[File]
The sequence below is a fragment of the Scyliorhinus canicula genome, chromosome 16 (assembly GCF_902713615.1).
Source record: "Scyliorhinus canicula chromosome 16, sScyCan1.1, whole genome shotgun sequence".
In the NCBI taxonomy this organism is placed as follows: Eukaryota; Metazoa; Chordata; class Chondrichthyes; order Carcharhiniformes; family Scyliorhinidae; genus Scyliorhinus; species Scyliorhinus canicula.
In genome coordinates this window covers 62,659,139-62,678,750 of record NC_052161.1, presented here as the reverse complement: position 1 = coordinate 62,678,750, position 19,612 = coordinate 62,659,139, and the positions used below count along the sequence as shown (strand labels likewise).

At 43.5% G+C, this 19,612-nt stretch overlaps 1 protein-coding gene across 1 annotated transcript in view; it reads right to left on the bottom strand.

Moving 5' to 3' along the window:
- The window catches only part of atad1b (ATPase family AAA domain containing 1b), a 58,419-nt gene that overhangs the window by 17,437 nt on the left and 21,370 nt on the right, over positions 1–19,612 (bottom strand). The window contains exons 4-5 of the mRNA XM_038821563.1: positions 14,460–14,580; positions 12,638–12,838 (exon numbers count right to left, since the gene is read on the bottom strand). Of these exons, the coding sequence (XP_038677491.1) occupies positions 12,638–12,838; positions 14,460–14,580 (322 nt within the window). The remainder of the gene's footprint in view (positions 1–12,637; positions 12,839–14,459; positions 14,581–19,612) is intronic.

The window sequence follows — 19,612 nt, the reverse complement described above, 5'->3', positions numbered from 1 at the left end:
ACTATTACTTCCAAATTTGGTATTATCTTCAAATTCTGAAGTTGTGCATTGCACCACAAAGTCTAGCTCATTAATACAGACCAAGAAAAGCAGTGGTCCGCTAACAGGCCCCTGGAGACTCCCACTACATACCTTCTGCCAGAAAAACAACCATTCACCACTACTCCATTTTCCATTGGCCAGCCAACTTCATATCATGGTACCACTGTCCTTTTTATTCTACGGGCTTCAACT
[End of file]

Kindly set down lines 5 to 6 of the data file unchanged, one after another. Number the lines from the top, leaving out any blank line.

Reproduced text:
At 43.5% G+C, this 19,612-nt stretch overlaps 1 protein-coding gene across 1 annotated transcript in view; it reads right to left on the bottom strand.

Moving 5' to 3' along the window: